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Are We Contributing to the Reproducibility Crisis?

by Cindy A. Buckmaster, PhD, CMAR, RLATG

NOTE - This content is the opinion of laboratory animal science professionals and presented as an educational resource for research programs.  Local, national, and international guidelines for animal care and use are the primary guidance for all research institutions and the information presented here should never be used in place of those guidelines or in place of consultation with facility leadership responsible for determining care, use and safety standard operating procedures.

The US government spends over $30 billion dollars per year on biomedical research, and about half of the work published is questionable because it can’t be reproduced by others. The research community has been grappling with this issue for years, attributing it to insufficient rigor in study design, statistical bias, and a lack of full transparency in the reports published1. In other words, about $15 billion is wasted each year because of sloppy science and subjective reporting by researchers who are under a tremendous amount of pressure to publish data to keep their jobs, and to keep the grant money flowing. It’s a cultural quagmire, in which quantity is emphasized over quality - and we need to fix it. Yes, it’s an unfathomable waste of money, time, and resources. But above all else, it’s an unforgivable waste of animal lives. And for me, what our animals experience for our well-being will always matter more than anyone’s money or time.

I’m very proud of the research community for calling this crisis out publicly. Because of their efforts, new recommendations for study design2 and reporting3 are in place to help us get things back on track. But these corrections don’t go deep enough because they don’t address the most central cause of the issue. Our data come from animals. Sloppy practices related to their care and experiences will always be the primary cause of inconsistent findings across studies. It’s the IT concept of “garbage in, garbage out” applied to living systems that are inherently variable from the start. We can’t control their individual variability, though we should monitor it for the sake of accuracy, e.g., genetic background monitoring in mice. But there is a great deal we can do to minimize the variability of their experiences.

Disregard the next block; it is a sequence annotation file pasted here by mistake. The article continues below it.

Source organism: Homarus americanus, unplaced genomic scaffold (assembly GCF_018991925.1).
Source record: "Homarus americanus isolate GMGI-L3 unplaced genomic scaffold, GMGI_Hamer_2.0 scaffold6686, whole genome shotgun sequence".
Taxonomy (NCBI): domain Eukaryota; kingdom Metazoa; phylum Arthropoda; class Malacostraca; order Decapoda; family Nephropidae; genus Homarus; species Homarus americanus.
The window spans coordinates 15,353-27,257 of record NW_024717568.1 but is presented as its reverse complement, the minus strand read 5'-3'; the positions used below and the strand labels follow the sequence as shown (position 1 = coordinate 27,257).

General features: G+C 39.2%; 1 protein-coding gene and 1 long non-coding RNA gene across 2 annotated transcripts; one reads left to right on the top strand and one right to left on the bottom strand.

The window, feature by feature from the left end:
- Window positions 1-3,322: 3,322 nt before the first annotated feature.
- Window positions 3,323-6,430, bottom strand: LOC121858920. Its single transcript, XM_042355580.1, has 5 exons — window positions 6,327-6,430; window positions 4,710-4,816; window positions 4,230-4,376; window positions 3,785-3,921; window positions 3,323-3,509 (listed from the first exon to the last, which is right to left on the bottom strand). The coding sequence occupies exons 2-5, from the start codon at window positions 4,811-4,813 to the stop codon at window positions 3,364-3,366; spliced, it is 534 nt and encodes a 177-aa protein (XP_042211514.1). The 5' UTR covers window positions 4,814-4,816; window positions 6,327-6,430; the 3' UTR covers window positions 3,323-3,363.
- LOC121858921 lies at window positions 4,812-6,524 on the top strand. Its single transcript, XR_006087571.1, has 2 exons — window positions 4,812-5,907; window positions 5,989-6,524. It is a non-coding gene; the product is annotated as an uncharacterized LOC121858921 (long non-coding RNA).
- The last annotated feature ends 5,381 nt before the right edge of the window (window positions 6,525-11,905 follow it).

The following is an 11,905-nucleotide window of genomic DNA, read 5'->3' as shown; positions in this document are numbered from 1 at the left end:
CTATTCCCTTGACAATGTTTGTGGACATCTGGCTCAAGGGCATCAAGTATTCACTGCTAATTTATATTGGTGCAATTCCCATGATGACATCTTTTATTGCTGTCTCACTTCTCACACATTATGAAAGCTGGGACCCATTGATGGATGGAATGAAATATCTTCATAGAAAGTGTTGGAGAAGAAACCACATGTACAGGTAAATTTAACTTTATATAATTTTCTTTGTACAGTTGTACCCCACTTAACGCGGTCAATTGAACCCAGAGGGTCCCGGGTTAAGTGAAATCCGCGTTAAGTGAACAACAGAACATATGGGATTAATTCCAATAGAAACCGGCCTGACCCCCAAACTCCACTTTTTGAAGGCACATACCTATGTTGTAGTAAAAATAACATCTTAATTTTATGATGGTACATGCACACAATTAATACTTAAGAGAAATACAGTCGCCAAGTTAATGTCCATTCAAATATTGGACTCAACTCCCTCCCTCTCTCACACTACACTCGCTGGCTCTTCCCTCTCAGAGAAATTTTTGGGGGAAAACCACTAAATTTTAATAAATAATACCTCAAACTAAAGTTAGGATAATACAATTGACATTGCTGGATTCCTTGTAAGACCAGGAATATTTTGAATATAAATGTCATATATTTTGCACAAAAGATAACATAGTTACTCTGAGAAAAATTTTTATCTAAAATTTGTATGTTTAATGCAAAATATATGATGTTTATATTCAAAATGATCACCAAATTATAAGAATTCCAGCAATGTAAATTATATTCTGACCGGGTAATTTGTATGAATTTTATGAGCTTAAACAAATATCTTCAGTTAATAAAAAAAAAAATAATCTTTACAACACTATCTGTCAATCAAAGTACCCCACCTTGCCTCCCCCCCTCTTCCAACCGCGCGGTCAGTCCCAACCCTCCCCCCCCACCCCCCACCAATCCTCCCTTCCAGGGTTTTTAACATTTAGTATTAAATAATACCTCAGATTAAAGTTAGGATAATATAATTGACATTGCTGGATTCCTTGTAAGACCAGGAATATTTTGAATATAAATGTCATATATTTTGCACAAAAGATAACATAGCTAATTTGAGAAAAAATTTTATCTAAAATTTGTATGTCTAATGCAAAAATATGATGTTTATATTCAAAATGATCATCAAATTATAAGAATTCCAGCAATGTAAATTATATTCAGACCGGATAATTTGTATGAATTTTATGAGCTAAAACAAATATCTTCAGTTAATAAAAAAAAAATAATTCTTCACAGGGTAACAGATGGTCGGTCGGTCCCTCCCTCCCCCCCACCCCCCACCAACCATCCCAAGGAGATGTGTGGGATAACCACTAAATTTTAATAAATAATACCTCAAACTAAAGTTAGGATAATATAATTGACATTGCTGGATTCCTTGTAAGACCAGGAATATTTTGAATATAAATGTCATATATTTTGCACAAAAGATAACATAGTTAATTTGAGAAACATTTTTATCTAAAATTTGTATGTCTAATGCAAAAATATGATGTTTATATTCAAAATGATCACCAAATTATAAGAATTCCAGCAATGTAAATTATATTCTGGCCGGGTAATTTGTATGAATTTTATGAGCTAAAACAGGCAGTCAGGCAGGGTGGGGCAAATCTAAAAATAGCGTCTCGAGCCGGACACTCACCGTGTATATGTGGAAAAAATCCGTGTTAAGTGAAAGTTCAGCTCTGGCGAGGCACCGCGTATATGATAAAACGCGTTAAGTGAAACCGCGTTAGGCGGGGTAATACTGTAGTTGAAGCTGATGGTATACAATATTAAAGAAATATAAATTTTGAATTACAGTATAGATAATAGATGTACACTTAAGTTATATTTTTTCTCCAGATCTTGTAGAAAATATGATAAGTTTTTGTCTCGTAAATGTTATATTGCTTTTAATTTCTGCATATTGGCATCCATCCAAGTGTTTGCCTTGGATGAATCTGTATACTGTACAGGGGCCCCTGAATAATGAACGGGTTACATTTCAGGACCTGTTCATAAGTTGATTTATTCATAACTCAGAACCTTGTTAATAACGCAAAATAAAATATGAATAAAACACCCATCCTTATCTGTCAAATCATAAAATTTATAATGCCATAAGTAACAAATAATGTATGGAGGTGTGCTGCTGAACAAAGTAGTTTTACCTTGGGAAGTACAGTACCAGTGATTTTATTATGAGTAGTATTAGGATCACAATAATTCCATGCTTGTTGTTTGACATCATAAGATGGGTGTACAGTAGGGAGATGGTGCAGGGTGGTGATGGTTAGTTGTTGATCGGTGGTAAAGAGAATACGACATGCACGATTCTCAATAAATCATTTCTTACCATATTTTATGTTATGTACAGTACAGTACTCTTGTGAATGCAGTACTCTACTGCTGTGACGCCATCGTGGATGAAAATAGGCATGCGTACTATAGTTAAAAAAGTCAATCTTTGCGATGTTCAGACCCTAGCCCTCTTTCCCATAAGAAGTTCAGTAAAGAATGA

A recent report released by the ACD Working Group on Enhancing Rigor, Transparency, and Translatability in Animal Research4 recommends that we critically evaluate the “extrinsic” environmental factors that can influence biological function in our animals, e.g., bedding varieties, microbiota, temperature, humidity, light levels, noise, vibration, etc. This is a long time coming in my opinion, and it will require that we partner strongly with our researchers, institutional leaders, and vendors to collect the information we need to start addressing the potential impact of these factors on study validity and reproducibility.

In the meantime, I suggest we step back and evaluate the reliability of our current practices. Are we really doing all that we can to ensure that our husbandry practices are as appropriate and standardized as possible? Are we providing enough training and oversight to ensure consistency across technicians? Are we following manufacturer recommendations for monitoring and maintaining consistent equipment function in our cage processing and animal housing areas? Does our institutional culture foster care and excellence, or shortcuts and complacency? Are we really doing all that we can to minimize our own contributions to the reproducibility crisis? Please consider all of this deeply and honestly. If we can do better, we must. The lives of our animals – and our patients – hang in the balance.

References:

  1. Richard Harris (2017). Rigor Mortis. Basic Books.
  2. Adrian J Smith et al. (2018). PREPARE: guidelines for planning animal research and testing. Laboratory Animals, 52(2): 135-141. DOI: 10.1177/0023677217724823
  3. Nathalie Percie du Sert et al. (2020). The ARRIVE guidelines 2.0: Updated guidelines for reporting animal research. PLOS Biology, 18(7): e3000410. https://doi.org/10.1371/journal.pbio.3000410.
  4. ACD Working Group on Enhancing Rigor, Transparency, and Translatability in Animal Research (2021). https://acd.od.nih.gov/documents/presentations/06112021_RR-AR%20Report.pdf